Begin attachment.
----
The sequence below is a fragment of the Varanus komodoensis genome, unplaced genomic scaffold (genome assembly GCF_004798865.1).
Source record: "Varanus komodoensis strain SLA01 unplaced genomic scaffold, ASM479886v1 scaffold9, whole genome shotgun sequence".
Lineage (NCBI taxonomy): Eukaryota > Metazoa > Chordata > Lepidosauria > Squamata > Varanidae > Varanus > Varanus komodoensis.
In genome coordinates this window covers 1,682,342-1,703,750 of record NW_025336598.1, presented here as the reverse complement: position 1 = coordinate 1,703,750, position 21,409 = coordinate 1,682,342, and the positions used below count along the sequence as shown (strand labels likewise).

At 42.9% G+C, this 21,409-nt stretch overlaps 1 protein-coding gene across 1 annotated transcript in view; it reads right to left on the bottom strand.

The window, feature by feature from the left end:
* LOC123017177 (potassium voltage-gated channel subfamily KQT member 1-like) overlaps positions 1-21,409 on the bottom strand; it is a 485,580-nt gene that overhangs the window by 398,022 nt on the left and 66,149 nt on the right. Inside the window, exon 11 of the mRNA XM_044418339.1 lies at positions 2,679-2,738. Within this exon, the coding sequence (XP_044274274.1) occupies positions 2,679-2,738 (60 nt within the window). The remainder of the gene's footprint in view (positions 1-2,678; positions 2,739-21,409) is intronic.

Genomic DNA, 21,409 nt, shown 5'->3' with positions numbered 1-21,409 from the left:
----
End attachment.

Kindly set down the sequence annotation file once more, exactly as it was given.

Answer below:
The sequence below is a fragment of the Varanus komodoensis genome, unplaced genomic scaffold (genome assembly GCF_004798865.1).
Source record: "Varanus komodoensis strain SLA01 unplaced genomic scaffold, ASM479886v1 scaffold9, whole genome shotgun sequence".
Lineage (NCBI taxonomy): Eukaryota > Metazoa > Chordata > Lepidosauria > Squamata > Varanidae > Varanus > Varanus komodoensis.
In genome coordinates this window covers 1,682,342-1,703,750 of record NW_025336598.1, presented here as the reverse complement: position 1 = coordinate 1,703,750, position 21,409 = coordinate 1,682,342, and the positions used below count along the sequence as shown (strand labels likewise).

At 42.9% G+C, this 21,409-nt stretch overlaps 1 protein-coding gene across 1 annotated transcript in view; it reads right to left on the bottom strand.

The window, feature by feature from the left end:
* LOC123017177 (potassium voltage-gated channel subfamily KQT member 1-like) overlaps positions 1-21,409 on the bottom strand; it is a 485,580-nt gene that overhangs the window by 398,022 nt on the left and 66,149 nt on the right. Inside the window, exon 11 of the mRNA XM_044418339.1 lies at positions 2,679-2,738. Within this exon, the coding sequence (XP_044274274.1) occupies positions 2,679-2,738 (60 nt within the window). The remainder of the gene's footprint in view (positions 1-2,678; positions 2,739-21,409) is intronic.

Genomic DNA, 21,409 nt, shown 5'->3' with positions numbered 1-21,409 from the left: